The Patient Protection and Affordable Care Act (ACA) requires benefit plans offer a minimum set of essential health benefits. Those include ambulatory patient services, emergency services, hospitalization, maternity and newborn care, mental health and substance use disorder services, prescription drugs, rehabilitation and habilitative services and devices, and laboratory services.

The Virginia Department of Medical Assistance Services retained PricewaterhouseCoopers LLP (PwC) to analyze potential benchmark health benefit plans to determine the extent of essential health benefits coverage and Virginia mandated benefits coverage. In their report, Preliminary Analysis of Essential Health Benefits, Benefit Mandates, and Benchmark Plans, PwC details the results of their analysis.

The study found nominal differences in the range of covered benefits across benchmark plan options, with the exception of maternity services. Assuming a one to four percent cost increase, they saw a need to minimally augment Individual and Small Group premiums to account for essential maternity and newborn care coverage.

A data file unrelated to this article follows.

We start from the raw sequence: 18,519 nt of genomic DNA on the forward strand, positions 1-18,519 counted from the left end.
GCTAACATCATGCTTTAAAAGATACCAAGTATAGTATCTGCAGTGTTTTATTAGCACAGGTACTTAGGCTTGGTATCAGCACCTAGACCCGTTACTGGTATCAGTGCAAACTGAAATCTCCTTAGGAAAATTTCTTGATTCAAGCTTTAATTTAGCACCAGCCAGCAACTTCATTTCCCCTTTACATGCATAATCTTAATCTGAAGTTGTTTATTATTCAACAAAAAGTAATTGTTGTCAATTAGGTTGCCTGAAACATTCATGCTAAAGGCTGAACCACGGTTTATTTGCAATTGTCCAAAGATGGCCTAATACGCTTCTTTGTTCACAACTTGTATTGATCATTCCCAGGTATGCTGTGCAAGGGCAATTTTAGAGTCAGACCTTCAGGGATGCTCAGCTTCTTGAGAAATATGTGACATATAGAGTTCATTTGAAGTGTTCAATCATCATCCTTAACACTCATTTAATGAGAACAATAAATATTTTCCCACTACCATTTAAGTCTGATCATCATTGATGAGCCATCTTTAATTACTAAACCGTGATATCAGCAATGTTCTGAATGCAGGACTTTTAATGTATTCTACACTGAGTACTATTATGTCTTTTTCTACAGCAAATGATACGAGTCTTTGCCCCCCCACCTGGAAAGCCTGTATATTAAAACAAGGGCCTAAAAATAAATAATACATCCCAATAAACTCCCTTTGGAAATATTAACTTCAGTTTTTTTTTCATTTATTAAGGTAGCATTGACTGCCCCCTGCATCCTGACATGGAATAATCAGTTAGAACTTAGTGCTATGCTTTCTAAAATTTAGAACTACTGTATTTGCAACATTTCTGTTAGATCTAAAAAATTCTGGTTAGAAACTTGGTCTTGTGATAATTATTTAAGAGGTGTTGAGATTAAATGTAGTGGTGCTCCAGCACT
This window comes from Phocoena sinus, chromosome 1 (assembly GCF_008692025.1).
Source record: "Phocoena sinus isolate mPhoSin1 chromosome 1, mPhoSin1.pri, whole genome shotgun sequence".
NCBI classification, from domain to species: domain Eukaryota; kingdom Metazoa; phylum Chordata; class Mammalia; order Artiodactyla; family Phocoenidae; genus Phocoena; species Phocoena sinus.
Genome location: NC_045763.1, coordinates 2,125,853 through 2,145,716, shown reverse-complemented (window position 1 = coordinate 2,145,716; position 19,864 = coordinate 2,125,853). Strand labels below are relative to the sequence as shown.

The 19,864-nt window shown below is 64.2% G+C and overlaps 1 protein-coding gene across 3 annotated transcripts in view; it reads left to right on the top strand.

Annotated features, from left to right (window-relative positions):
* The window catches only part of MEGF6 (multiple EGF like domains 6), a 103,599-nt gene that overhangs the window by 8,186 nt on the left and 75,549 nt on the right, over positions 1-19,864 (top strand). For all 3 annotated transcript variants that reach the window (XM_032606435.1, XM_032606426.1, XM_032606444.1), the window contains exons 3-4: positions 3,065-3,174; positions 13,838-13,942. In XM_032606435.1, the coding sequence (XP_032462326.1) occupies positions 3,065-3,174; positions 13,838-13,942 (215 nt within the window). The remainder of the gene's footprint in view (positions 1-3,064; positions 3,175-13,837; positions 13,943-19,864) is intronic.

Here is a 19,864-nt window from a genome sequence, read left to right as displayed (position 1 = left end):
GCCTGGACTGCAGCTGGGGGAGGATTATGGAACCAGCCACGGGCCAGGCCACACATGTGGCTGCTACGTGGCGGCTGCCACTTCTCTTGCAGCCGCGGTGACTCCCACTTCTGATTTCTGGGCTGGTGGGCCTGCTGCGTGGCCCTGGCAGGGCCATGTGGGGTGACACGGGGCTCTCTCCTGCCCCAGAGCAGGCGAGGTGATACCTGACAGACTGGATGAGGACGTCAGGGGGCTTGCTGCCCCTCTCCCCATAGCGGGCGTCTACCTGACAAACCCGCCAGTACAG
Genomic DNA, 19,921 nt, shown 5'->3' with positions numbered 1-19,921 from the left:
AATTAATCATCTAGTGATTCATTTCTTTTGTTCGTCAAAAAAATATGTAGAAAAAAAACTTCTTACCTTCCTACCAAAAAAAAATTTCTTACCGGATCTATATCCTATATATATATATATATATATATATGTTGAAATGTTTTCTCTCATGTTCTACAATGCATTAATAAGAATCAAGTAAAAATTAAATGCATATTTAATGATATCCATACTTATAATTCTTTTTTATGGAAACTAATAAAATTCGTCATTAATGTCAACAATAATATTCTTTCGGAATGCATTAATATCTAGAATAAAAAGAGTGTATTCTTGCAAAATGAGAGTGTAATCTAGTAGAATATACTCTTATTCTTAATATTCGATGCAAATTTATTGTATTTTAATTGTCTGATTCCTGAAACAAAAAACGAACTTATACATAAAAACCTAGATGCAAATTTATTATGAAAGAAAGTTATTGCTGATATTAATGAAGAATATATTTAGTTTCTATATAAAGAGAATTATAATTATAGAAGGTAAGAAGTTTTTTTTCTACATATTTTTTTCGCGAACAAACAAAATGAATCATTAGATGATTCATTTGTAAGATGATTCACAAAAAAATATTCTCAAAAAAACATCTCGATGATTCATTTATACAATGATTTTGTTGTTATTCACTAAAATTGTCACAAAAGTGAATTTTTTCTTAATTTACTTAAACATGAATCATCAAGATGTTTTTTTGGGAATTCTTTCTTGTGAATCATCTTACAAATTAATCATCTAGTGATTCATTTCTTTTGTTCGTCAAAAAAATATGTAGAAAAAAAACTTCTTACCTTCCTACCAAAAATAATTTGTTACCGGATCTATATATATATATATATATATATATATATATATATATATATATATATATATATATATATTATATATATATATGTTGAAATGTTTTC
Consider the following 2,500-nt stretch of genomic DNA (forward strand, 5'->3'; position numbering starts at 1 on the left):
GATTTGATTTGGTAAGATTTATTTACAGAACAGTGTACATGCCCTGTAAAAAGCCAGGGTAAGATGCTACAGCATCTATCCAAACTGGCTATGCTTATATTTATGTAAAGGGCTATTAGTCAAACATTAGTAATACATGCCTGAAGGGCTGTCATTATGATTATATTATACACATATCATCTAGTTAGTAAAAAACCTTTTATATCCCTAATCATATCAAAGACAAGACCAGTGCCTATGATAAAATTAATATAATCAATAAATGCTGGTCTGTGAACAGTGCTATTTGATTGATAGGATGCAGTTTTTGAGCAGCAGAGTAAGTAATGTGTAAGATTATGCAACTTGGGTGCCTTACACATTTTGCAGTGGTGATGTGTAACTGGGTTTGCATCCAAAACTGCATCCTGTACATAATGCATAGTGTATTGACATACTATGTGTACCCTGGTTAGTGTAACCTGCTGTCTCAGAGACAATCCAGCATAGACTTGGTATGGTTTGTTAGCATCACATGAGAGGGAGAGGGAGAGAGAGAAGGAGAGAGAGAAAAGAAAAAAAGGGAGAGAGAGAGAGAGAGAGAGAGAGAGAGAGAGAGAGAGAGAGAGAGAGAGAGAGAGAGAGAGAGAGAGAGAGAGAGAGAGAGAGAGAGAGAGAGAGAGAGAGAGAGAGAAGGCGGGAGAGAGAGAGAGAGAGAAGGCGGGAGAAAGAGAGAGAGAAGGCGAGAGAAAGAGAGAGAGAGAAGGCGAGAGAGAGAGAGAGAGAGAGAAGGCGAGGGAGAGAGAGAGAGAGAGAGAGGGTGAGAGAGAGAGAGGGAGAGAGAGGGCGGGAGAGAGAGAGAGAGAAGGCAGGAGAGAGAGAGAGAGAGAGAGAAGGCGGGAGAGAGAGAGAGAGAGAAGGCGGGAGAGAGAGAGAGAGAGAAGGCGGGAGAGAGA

The report also found that an evaluation of benchmark plan options should also take into consideration optional coverage, such as Virginia’s mandatory benefit offers and non-formulary drugs, along with the relative importance of certain benefits and appropriate benefit limits for items like chiropractic care, hearing aids, and telemedicine. The report offers a preliminary estimated average premium increase of two to four percent to collectively account for these other services. Additional analysis would be necessary to establish Virginia’s final benchmark plan.

To read or download the full report, click here (PDF).